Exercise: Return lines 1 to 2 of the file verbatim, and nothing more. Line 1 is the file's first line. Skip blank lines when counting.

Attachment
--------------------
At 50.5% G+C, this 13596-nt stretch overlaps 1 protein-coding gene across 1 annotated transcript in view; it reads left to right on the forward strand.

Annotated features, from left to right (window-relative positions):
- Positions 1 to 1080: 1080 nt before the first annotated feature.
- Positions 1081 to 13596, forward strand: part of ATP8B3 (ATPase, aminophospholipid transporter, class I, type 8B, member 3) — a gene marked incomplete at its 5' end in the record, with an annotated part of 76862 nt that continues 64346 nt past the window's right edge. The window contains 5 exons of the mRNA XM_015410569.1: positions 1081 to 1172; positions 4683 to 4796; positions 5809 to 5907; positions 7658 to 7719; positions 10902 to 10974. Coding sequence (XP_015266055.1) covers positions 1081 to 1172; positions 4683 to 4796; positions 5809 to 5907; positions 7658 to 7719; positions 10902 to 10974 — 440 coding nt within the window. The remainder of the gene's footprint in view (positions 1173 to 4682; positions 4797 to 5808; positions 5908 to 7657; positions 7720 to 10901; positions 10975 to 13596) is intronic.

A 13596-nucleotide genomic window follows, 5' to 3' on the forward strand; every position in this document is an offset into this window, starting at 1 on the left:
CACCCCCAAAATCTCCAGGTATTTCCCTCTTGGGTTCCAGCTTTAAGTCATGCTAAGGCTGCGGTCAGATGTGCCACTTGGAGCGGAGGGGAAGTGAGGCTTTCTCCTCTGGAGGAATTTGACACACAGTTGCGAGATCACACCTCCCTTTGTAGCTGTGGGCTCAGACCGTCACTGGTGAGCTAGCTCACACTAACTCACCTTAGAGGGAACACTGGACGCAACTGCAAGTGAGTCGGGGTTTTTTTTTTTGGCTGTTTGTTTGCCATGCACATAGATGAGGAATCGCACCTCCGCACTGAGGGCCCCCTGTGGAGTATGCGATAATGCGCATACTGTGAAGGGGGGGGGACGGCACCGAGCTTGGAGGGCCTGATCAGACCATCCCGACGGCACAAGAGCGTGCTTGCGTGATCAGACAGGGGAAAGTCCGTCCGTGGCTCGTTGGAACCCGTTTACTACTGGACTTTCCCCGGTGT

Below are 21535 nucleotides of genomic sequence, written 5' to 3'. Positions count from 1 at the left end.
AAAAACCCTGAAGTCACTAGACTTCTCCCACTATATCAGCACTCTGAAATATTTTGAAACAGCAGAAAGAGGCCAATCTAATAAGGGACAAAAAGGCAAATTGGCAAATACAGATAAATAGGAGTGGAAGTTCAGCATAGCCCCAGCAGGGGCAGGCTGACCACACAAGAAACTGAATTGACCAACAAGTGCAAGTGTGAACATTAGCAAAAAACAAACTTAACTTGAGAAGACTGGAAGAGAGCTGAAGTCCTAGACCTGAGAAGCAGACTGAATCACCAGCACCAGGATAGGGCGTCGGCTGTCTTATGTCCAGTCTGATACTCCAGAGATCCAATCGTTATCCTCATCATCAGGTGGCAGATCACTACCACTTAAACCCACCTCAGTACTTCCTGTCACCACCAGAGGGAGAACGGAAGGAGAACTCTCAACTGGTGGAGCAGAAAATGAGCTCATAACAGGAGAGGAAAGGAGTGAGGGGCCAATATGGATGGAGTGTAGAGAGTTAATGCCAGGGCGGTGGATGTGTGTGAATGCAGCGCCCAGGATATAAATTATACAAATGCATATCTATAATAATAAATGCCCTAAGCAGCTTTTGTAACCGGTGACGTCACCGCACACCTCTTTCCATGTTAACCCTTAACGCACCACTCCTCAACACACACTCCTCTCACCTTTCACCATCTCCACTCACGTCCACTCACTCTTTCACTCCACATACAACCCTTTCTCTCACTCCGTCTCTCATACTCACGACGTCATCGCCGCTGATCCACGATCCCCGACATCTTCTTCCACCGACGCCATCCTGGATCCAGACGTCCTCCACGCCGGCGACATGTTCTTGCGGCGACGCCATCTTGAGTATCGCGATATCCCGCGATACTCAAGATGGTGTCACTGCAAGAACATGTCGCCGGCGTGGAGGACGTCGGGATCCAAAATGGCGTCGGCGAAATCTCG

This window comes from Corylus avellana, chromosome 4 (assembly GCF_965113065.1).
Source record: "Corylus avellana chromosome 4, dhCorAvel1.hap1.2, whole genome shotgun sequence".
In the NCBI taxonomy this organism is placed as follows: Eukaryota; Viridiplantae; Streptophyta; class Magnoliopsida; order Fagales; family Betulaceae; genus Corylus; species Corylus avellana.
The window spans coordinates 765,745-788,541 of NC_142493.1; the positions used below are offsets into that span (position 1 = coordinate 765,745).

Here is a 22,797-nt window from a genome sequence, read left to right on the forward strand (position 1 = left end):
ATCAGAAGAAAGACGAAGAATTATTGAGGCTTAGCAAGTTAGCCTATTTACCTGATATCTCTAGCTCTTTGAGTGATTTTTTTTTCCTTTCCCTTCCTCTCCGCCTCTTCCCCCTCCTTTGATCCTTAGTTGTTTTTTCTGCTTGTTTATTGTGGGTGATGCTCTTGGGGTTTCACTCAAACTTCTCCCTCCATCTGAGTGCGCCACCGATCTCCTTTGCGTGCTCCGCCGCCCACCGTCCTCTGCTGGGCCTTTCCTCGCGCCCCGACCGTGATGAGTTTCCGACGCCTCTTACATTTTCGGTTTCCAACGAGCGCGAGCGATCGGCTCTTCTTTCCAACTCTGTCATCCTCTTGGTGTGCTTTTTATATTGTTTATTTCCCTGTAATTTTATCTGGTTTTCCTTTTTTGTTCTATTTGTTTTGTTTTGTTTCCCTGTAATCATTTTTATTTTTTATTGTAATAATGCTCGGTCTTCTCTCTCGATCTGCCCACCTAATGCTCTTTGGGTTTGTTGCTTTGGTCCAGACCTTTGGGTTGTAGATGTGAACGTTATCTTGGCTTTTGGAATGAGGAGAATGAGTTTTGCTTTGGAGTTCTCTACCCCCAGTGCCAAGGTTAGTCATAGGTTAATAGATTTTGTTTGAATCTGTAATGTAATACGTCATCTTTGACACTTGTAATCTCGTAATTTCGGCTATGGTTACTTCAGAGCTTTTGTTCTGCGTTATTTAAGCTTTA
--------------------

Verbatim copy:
At 50.5% G+C, this 13596-nt stretch overlaps 1 protein-coding gene across 1 annotated transcript in view; it reads left to right on the forward strand.

Annotated features, from left to right (window-relative positions):